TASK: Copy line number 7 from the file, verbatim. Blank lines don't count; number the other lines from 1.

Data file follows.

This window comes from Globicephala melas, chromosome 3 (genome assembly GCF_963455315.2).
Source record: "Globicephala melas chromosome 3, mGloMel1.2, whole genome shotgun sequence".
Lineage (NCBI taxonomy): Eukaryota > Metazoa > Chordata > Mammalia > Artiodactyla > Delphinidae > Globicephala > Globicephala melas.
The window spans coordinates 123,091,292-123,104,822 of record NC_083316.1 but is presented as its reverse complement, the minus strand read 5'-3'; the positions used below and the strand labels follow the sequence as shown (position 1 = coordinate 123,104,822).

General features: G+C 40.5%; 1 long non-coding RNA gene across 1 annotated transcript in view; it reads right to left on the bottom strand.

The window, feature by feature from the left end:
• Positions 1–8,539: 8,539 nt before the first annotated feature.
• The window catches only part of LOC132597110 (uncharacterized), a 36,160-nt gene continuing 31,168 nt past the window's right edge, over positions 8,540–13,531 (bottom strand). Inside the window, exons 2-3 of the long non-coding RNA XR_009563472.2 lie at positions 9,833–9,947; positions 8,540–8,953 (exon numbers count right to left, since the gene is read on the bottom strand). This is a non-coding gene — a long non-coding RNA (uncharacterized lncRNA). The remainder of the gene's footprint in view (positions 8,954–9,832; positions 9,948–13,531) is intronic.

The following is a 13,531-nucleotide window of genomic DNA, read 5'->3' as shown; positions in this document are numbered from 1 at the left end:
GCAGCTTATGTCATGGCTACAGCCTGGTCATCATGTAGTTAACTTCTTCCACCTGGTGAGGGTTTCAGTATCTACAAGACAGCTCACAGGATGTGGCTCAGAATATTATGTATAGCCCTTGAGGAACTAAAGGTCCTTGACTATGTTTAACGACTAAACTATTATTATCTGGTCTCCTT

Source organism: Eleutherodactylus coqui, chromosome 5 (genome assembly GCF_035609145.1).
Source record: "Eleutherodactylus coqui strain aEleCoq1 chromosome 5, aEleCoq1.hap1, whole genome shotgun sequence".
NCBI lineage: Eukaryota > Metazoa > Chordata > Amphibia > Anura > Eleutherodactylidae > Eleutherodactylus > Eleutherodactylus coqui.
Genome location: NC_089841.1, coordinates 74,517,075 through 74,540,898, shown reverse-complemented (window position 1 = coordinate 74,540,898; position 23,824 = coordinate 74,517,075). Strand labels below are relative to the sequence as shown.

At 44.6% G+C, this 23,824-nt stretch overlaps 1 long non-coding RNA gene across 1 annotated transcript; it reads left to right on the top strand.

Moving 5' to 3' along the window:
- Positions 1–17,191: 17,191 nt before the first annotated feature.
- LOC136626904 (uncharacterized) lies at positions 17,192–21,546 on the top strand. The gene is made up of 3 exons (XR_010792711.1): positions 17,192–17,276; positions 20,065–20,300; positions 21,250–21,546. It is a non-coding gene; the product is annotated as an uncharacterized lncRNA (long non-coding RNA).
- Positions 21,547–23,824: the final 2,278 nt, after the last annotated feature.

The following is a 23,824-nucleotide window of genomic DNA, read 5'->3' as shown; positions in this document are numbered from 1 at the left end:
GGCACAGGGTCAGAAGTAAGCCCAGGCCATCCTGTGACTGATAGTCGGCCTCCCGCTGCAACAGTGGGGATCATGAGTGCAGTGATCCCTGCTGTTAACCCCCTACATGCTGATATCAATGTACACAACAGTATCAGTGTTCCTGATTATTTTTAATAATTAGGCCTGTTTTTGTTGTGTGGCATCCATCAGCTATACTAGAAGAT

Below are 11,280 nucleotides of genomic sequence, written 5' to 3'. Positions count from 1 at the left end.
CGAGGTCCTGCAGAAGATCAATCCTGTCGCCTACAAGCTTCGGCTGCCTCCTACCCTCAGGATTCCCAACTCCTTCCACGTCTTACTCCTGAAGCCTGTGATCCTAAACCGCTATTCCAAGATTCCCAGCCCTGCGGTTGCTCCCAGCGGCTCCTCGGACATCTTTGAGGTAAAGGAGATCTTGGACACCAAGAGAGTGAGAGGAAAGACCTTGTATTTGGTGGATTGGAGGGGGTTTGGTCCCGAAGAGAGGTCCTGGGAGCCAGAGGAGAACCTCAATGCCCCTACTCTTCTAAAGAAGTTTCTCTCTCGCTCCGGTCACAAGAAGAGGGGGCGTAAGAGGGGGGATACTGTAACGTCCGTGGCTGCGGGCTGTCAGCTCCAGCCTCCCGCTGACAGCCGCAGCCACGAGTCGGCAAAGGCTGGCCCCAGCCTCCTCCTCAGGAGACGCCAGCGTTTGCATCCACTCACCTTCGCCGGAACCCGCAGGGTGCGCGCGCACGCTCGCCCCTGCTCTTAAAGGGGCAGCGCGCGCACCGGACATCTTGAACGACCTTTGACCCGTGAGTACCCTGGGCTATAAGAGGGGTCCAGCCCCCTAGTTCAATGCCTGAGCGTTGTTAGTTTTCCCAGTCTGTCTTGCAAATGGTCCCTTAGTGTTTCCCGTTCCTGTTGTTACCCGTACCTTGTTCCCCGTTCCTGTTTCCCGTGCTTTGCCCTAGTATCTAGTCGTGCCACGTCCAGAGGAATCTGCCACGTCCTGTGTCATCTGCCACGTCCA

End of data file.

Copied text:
• Positions 1–8,539: 8,539 nt before the first annotated feature.